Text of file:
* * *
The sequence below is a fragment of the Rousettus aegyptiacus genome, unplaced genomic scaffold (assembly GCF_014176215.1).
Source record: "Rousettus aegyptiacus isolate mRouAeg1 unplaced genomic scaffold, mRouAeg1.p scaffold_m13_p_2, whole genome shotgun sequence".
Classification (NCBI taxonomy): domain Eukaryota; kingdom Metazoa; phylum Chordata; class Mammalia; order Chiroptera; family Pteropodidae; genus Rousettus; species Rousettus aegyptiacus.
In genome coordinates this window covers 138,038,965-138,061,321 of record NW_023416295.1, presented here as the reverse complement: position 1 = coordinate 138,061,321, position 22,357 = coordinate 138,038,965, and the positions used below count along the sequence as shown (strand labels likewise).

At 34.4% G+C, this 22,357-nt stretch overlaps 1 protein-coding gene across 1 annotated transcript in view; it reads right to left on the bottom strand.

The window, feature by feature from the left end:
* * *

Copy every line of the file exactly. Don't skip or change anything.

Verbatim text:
The sequence below is a fragment of the Rousettus aegyptiacus genome, unplaced genomic scaffold (assembly GCF_014176215.1).
Source record: "Rousettus aegyptiacus isolate mRouAeg1 unplaced genomic scaffold, mRouAeg1.p scaffold_m13_p_2, whole genome shotgun sequence".
Classification (NCBI taxonomy): domain Eukaryota; kingdom Metazoa; phylum Chordata; class Mammalia; order Chiroptera; family Pteropodidae; genus Rousettus; species Rousettus aegyptiacus.
In genome coordinates this window covers 138,038,965-138,061,321 of record NW_023416295.1, presented here as the reverse complement: position 1 = coordinate 138,061,321, position 22,357 = coordinate 138,038,965, and the positions used below count along the sequence as shown (strand labels likewise).

At 34.4% G+C, this 22,357-nt stretch overlaps 1 protein-coding gene across 1 annotated transcript in view; it reads right to left on the bottom strand.

The window, feature by feature from the left end: